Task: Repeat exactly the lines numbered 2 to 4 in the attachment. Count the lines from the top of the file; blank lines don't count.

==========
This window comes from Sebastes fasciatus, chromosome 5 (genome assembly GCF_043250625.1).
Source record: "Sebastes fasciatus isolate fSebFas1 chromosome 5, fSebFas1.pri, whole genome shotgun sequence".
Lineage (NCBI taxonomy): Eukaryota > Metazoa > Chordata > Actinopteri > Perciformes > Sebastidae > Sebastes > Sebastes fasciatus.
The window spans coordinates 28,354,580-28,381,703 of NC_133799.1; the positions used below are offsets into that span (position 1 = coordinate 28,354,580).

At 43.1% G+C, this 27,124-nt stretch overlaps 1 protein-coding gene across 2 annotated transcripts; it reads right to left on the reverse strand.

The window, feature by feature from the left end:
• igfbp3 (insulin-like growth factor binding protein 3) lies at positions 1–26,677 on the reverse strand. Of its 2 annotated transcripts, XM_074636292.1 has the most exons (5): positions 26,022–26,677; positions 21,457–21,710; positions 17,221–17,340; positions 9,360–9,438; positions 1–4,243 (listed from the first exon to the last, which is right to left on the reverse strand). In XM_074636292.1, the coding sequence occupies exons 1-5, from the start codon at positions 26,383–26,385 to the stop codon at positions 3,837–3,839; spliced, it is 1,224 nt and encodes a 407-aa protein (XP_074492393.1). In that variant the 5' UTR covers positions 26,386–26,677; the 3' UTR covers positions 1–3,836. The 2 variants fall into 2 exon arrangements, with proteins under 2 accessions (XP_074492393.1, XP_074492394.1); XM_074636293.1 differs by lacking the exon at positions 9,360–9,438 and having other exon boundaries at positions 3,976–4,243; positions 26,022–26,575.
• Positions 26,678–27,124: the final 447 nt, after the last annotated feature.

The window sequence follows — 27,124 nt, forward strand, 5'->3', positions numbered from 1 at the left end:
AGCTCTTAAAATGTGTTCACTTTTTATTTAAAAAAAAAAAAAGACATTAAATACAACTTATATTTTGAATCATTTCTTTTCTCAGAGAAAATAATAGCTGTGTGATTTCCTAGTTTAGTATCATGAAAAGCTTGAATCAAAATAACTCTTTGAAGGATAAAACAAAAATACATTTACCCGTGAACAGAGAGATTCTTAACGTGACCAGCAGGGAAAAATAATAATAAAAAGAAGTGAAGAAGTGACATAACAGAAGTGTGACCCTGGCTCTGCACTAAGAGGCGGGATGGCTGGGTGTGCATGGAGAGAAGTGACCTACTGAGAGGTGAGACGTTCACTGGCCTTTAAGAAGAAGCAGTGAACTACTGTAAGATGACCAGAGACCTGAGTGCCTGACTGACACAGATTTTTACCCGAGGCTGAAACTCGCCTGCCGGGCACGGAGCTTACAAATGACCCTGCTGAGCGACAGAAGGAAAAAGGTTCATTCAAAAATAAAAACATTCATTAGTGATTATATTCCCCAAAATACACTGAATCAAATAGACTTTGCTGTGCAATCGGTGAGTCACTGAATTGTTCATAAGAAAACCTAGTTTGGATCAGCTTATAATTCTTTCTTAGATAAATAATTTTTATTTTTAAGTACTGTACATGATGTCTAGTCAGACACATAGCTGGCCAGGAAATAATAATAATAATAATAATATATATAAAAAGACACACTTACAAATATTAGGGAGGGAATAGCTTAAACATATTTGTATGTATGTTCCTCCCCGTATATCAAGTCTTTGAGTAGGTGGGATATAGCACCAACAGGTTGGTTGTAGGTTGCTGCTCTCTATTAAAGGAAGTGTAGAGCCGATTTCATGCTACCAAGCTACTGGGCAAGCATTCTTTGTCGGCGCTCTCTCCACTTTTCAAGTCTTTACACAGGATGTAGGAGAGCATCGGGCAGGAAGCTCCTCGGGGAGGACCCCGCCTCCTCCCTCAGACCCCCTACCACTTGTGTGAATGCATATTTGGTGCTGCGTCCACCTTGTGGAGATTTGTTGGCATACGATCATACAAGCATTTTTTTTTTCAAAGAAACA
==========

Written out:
Source record: "Sebastes fasciatus isolate fSebFas1 chromosome 5, fSebFas1.pri, whole genome shotgun sequence".
Lineage (NCBI taxonomy): Eukaryota > Metazoa > Chordata > Actinopteri > Perciformes > Sebastidae > Sebastes > Sebastes fasciatus.
The window spans coordinates 28,354,580-28,381,703 of NC_133799.1; the positions used below are offsets into that span (position 1 = coordinate 28,354,580).